University of Texas Police clarifies emergency notification protocols following reports of stabbing near campus

Meghan Nguyen and Megan Menchaca

After facing criticism from students for not sending out a University-wide text alert after reports of a stabbing near campus, UTPD Chief David Carter clarified UTPD’s emergency notification protocols Tuesday morning.

Carter said emergency text notifications are only sent out when UTPD believes the community needs to take action because of a credible and imminent threat within the area of UT’s main campus. 

“If it doesn’t rise to that level, we still are going to put out information, but we’re going to put it on social media,” Carter said. “Our hope is that the information gets out to those who have an interest or concern about it.”

Carter said if an incident happens on campus but does not meet the criteria for a text message, UTPD alerts students through an email. For off-campus incidents that do not meet the protocol for a text message, Carter said UTPD only alerts students through social media. Emails are not sent for off-campus incidents. 

“I think that they did exactly the right thing and used the right protocols in place,” Carter said.

Student body president Colton Becker said despite believing that Chief Carter has made significant strides in making campus safer, he is frustrated with they way UTPD communicated to students.

“My frustration lies with the fact that they’re using language like stabbing and expecting students to remain at ease and calm with the lack of information,” Becker said. “Their approach should be making sure all students are aware as soon as possible and that they aren’t just being expected to check social media for updates.”

Carter said the incident at the intersection of Whitis Avenue and W 27th St. Monday night was a fight among three people, where one person reportedly cut the arm of another person. Carter said the suspect in the incident was immediately detained and charged with misdemeanor disorderly conduct.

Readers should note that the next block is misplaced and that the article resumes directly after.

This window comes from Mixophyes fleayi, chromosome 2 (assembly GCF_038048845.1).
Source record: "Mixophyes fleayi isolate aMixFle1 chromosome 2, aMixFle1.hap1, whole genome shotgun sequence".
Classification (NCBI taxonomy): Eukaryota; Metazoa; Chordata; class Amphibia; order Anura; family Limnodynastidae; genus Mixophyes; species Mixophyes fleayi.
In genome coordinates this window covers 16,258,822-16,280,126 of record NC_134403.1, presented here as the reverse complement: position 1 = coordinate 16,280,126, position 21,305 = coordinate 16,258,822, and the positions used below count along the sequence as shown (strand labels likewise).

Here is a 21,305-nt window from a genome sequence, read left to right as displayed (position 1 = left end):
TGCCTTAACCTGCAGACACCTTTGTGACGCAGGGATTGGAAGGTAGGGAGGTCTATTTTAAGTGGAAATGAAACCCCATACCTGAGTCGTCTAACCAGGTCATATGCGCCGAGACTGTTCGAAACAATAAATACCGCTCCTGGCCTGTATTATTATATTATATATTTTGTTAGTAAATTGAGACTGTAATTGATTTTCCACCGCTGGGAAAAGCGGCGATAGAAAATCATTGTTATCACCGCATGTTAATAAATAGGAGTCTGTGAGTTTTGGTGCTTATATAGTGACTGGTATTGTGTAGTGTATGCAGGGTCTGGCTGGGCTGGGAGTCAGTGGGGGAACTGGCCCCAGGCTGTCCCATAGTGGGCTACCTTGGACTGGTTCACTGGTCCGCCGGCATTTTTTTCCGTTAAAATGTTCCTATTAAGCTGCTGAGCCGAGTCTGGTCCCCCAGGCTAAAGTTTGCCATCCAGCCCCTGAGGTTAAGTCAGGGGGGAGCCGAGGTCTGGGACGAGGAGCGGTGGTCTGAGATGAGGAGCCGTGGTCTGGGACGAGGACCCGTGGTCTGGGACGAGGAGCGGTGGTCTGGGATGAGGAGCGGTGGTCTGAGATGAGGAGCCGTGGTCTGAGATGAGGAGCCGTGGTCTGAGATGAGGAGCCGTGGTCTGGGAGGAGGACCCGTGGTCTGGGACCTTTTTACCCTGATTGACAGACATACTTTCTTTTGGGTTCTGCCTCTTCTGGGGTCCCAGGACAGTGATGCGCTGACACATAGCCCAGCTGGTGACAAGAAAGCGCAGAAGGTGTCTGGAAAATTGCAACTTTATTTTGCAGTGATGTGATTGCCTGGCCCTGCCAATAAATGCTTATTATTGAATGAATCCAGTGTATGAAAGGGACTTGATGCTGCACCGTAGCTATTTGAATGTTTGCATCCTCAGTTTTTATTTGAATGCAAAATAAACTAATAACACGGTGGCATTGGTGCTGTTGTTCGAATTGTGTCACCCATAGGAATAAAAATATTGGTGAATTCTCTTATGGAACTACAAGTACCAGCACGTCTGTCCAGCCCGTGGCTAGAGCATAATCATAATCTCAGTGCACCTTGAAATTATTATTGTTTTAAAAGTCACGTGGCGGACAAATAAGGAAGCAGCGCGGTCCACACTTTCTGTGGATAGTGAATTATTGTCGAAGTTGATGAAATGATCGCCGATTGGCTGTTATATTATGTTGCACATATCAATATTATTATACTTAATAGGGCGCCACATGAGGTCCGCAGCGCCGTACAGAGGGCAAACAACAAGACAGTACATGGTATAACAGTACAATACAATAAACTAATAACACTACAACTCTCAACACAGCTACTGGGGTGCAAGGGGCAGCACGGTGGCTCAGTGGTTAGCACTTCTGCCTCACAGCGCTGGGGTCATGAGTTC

“Quite honestly, it was not a stabbing,” Carter said. “It’s something that we want people to know about, and so that’s why we put it out on social media. But it wasn’t a call to action by any means.”

Journalism freshman Catherine Mouer, who lives in Kinsolving Residence Hall, said after UTPD tweeted about a stabbing near her dorm and a suspect at large, she was worried for her safety and the safety of her friends.

“I feel as though UTPD failed students on this occasion,” Mouer said. “Many students don’t use Twitter, follow UTPD or have notifications on for UTPD. It is vital to me that UTPD communicates with students clearly as situations occur.”

Corporate communication freshman Amber Salazar, who lives in Duren Residence Hall, said UTPD should have expressed the importance of avoiding the area.

“The cluelessness and fear I felt for that period of time was terrible,” Salazar said. “It was scary that I was hanging out outside without any warning from UTPD. It felt disrespectful and felt as though my safety was at risk.”